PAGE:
Synthetic tree enhances solar steam generation for harvesting drinking water

Synthetic tree enhances solar steam generation for harvesting drinking water

Transpiration-powered synthetic tree

Solar steam generation (SSG) has emerged as a promising renewable energy technology for water harvesting, desalination, and purification that could benefit people who need it most in remote communities, disaster-relief areas, and developing nations. In Applied Physics Letters, Virginia Tech researchers developed a synthetic tree to enhance SSG.

SSG turns solar energy into heat. Water from a storage tank continuously wicks up small, floating porous columns. Once water reaches the layer of photothermal material, it evaporates, and the steam is condensed into drinking water.

One major challenge in scaling up SSG technology is the limit in the capillary force beyond a certain column height, when the water cannot wick fast enough to keep up with the evaporation process. The capillary force, based on the surface tension that causes water to “climb” a porous paper towel, drives the water toward the evaporator.

Inspired by mangrove trees thriving along coastlines, the researchers bypassed this hurdle by creating a synthetic tree to replace the capillary action with transpiration, the process of water movement through a plant and its evaporation from leaves, stems, and flowers. Transpiration can pump water up insulating tubes of any desired height.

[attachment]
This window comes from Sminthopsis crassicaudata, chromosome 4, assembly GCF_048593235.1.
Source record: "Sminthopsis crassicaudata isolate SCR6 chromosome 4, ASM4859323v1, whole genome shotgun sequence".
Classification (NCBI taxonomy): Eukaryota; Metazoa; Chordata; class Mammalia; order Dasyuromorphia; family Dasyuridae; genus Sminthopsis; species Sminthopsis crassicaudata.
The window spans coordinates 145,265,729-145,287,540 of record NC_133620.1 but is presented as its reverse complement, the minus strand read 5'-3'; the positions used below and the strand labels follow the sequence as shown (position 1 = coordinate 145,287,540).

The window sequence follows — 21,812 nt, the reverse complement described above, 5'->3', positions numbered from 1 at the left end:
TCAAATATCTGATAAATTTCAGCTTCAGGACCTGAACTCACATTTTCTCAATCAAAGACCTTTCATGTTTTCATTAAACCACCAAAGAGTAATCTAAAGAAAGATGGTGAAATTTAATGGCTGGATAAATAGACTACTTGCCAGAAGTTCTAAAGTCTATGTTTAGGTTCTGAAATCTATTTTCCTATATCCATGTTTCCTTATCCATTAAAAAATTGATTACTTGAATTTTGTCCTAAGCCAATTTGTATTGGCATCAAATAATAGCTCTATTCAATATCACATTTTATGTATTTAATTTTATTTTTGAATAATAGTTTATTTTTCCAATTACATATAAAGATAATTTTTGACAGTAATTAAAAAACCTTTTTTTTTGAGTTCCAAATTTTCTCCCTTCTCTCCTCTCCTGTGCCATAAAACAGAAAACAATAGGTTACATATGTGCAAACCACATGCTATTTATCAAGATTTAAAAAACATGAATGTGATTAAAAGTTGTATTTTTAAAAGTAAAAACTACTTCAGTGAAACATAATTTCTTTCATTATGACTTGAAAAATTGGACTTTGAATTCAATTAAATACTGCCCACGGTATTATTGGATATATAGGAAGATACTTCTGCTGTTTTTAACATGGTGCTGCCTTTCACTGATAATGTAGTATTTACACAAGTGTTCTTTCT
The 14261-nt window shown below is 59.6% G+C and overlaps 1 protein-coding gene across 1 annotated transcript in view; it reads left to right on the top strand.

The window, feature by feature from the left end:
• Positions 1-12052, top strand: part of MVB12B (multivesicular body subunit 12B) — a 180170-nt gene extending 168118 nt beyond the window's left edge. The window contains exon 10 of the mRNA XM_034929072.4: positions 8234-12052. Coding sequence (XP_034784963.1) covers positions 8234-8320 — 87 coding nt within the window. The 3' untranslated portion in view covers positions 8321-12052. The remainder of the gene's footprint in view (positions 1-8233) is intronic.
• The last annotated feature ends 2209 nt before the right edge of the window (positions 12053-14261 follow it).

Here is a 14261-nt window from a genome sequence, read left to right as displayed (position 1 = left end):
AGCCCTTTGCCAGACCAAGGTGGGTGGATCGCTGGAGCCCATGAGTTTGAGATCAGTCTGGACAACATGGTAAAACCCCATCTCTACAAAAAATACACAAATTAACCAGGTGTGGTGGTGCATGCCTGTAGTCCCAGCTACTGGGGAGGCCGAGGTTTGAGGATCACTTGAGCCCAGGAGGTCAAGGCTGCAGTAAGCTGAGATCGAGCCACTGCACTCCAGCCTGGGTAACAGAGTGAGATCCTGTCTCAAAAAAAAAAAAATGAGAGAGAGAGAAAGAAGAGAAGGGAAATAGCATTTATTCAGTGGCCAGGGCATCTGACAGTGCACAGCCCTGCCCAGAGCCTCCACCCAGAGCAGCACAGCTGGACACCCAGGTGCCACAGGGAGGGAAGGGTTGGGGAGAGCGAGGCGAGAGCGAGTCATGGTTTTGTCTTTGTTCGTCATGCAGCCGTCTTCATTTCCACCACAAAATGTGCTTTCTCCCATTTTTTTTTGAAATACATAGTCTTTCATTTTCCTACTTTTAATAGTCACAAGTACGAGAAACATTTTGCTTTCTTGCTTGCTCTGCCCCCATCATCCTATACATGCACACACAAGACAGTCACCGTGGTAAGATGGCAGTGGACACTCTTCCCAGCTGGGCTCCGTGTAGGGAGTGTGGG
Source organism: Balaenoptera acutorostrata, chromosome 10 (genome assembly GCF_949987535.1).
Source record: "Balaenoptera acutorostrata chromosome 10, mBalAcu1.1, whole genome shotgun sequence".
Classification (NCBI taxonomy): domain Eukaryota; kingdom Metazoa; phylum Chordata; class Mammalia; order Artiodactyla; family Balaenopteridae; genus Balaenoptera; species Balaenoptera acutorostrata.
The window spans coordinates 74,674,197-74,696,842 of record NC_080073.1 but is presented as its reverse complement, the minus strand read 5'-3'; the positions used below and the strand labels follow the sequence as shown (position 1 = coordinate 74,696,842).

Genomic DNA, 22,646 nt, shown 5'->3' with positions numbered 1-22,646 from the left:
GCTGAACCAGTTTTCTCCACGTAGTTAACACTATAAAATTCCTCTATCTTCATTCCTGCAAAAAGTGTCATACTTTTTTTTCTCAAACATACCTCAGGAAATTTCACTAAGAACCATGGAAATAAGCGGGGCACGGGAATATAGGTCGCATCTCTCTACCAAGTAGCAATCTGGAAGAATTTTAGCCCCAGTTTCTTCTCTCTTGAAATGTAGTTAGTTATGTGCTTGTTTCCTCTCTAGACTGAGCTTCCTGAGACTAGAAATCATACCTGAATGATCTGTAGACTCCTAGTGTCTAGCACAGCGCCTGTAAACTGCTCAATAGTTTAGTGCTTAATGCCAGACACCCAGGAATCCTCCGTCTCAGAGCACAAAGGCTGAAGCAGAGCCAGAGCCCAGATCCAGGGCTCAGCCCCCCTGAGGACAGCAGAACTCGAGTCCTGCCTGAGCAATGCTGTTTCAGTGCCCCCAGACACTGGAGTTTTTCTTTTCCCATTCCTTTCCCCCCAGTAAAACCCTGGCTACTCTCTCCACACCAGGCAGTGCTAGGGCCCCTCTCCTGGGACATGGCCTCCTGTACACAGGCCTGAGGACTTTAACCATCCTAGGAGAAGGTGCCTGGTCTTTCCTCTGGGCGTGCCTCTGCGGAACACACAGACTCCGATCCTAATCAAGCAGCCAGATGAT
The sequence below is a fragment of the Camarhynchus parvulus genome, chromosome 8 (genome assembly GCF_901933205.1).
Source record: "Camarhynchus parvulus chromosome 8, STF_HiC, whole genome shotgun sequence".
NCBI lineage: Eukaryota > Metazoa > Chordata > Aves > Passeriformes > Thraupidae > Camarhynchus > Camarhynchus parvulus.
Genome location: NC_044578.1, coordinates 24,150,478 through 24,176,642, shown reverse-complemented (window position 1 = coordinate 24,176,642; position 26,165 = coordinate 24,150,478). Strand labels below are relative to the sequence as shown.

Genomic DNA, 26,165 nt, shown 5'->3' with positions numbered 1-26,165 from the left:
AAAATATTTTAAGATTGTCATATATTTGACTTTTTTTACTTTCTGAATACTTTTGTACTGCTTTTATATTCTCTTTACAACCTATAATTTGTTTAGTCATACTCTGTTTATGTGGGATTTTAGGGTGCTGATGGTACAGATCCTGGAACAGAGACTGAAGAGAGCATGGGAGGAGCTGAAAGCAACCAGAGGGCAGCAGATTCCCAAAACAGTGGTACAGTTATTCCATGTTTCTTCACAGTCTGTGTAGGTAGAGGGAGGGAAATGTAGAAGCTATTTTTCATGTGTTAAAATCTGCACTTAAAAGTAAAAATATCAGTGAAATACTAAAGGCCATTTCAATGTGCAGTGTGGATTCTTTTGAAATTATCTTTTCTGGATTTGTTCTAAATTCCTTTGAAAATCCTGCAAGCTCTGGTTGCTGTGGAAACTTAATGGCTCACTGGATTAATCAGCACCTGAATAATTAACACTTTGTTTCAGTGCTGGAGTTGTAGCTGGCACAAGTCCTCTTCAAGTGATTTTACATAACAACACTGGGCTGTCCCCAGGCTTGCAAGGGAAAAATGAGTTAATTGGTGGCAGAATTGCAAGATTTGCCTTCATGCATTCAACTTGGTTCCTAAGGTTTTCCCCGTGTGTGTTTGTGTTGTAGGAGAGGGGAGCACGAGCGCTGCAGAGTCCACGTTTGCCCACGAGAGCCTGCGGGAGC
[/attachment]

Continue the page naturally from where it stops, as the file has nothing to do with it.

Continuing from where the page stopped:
In real trees, transpiration begins at the roots, which suck up water through hollow vessels made from xylem tissue. As the water warms, it releases as vapor through pores on the underside of leaves. The synthetic tree consists of a 19-tube array, covered by a nanoporous ceramic disk, which serves as the leaf. Each plastic tube, imitating the xylem conduits, is 6 centimeters high, just under 2.5 inches, with an inner diameter of 3.175 millimeters, about a tenth of an inch.

The setup enables the evaporating interface to thermally separate from the bulk water in the tank, so the evaporator does not dry out. Water evaporating from the disk is replenished by suction, which continuously pumps more water from a bottom tank up the tube array. Future research could focus on fabricating taller tress, adding more leaves to increase the area over which evaporation occurs, and incorporating desalination membranes at the tube inlets to prevent salt buildup.

Ndidi L. Eyegheleme et al, Synthetic trees for enhanced solar evaporation and water harvesting, Applied Physics Letters (2021). DOI: 10.1063/5.0049904

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